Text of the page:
Thursday, 11 February 2016

Autism. Friendships. Seeing us as the problem.

An ABA/Positive Behaviour Support based charity has put up the most awful 'newsletter'  about autism, a couple of days ago.

In it, the charity have tried to interpret our social behaviour.  As they don't know why we do it, their interpretations are wrong.  For example, a young adult who gets someone else to unlock a door for them, rather than just doing it themselves.  "Aha, this is because they think other people are just tools, not just people!", the ABA-style charity have said [paraphrased].  No, it's probably because the ice cold metal of a key and door handle hurt so much that it's indescribable, for many of us.  Thank goodness someone else can help.  As others don't have that sensory experience, how easy it is to just say something dehumanising about us. Something that makes out we treat others in inhuman ways.  Goodness me.

Then, we have the myths about how we can't interact 'properly'.  Well, funnily enough, non-autistic people can't interact 'properly' with me.  For a start, they make eye contact and insist on it whilst speaking.  That's a no.  And they make faces do strange contortions.  That's another no.  And they talk about totally irrelevant things.  No.   And they tell baffling mini lies all the time, like "I'll be back in five minutes", when they mean, "Some time later today".   And they insist on talking to us in busy, noisy places where we can't possibly hear them or see them properly.  No.  All totally wrong for autism.

They insist on calling our stimming (repetitive movements) a 'problem behaviour', and reward themselves for making us stop.  "Oh look, we can reduce 'problem behaviour' by 60%!  How good are we!"  Maybe we get a jelly sweet if we comply.  Er, thanks.  Well, actually, it's a way of communicating, for us.  And a way of calming.  And a way of balancing our internal body-senses.  And a way of detecting the environment around us.   So taking that away is silencing us and making our lives worse, not better.  [No, I'm not saying people should be allowed to self-harm in dangerous ways.  I haven't even mentioned it, and that's not what this post is about.  I'm talking about rocking, flapping, etc, the everyday stimming done by the million autistic people in the UK].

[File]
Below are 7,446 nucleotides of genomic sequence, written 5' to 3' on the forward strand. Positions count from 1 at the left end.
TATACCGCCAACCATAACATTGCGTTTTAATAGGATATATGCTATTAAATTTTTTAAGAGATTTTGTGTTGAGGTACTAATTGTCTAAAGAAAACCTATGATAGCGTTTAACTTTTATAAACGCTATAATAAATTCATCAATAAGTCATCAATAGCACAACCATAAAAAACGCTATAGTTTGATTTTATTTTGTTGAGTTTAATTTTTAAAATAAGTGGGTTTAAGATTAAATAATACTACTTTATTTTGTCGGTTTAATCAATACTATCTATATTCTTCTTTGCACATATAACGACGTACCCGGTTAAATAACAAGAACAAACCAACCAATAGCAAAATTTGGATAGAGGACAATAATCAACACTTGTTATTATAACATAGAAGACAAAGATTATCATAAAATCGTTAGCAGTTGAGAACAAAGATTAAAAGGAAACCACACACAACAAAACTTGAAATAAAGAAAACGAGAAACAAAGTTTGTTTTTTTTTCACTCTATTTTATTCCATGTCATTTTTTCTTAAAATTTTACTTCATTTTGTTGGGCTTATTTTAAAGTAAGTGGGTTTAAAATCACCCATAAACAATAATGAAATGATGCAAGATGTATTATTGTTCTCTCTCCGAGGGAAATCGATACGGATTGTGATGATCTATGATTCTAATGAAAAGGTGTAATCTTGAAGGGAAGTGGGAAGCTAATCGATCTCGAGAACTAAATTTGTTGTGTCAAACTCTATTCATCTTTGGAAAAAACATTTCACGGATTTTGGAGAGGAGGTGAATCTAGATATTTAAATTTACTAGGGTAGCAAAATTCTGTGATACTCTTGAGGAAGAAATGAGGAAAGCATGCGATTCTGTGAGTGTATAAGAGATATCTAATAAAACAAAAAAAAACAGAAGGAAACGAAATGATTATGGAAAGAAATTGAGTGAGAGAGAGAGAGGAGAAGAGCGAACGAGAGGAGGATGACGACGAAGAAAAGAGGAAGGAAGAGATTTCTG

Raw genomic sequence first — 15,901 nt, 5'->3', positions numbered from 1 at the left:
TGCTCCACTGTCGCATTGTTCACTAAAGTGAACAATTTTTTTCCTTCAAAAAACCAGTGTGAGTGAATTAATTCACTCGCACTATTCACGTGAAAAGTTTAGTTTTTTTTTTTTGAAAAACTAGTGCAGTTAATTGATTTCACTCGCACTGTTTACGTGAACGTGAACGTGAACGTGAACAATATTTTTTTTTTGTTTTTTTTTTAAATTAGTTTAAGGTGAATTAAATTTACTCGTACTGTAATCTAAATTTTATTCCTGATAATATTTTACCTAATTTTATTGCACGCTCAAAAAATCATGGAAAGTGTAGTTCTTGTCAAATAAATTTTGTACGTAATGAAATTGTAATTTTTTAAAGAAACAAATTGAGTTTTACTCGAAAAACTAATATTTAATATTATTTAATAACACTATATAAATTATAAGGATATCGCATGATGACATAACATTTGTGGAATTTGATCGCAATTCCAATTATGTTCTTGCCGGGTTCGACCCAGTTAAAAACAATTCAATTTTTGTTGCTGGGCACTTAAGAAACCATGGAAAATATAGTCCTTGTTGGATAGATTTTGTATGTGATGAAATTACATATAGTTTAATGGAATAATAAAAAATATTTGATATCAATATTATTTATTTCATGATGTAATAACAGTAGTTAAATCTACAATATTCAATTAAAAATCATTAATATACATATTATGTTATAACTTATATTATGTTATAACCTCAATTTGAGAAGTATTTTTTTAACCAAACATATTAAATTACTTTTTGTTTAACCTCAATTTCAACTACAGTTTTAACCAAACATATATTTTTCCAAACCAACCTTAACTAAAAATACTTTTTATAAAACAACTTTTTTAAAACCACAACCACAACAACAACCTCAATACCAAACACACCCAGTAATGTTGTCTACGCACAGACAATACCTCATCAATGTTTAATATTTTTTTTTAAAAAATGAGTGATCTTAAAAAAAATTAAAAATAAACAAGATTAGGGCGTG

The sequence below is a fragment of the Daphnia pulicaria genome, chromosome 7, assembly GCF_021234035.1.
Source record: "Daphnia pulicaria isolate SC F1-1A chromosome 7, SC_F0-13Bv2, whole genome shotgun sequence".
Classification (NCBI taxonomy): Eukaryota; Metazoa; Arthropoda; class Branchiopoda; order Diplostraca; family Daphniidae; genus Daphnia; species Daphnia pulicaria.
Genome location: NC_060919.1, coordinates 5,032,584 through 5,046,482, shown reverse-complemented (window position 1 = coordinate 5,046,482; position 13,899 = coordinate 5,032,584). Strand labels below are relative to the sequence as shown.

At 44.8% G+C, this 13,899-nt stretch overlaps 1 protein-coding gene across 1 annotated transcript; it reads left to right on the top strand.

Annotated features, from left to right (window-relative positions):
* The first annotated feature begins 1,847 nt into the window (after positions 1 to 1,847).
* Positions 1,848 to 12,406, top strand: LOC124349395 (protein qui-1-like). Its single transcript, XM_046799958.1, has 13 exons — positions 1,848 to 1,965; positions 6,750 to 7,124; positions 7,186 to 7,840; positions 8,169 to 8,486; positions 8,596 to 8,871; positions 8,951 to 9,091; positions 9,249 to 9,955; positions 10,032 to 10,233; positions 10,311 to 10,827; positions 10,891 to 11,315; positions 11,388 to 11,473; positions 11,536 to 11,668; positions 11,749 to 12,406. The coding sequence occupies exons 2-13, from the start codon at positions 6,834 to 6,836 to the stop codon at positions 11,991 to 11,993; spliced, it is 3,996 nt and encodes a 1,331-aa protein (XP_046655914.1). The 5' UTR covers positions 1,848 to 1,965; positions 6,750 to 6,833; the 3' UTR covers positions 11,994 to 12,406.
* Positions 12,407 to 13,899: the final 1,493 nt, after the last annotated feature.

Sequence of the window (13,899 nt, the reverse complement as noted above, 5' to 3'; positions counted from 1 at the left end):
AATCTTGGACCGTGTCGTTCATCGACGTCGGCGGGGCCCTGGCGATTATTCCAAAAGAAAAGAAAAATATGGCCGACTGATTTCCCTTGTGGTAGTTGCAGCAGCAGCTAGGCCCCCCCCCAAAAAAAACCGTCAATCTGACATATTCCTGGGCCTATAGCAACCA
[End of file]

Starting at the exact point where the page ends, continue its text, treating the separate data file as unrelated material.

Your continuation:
So, the ABA based charity tells us that we are awkward hopeless friends,.... who see people just as objects and have no clue how to interact with them.   And they completely miss everything we are...and the rich, deep complex wonderful friendships we have with autistic people.  People who 'speak our language'.  

 You see, once they have silenced our natural way of communicating....well.... what they have done is stopped us interacting with other autistic people in our natural ways.   That's not a step forwards, any more than conquering the USA and 'teaching the natives how to behave' was an appropriate thing to do.  We are not 'savages who need taming'.   We are people who deserve to be able to be ourselves. And live a life free of pain, exhaustion, restriction and 'othering'.  Yes, it's great to learn why other people do weird things that we don't.  And of course we all need to co-exist in good ways.  And be safe.  All of that is OK.  But making us do 100% of the work to change how we socialise, and describing us as the broken ones - well, that's not OK.

Learn about autism, from actual autistic people, or from other professionals who are respectful of us and our ways of making friendships.

Me, I am so blessed with my autistic friends and family, colleagues and professional contacts.  Every one of them caring, thoughtful, kind, wonderful people.  Deeply misunderstood. 

A different, and better future for us all.  Let's work for that.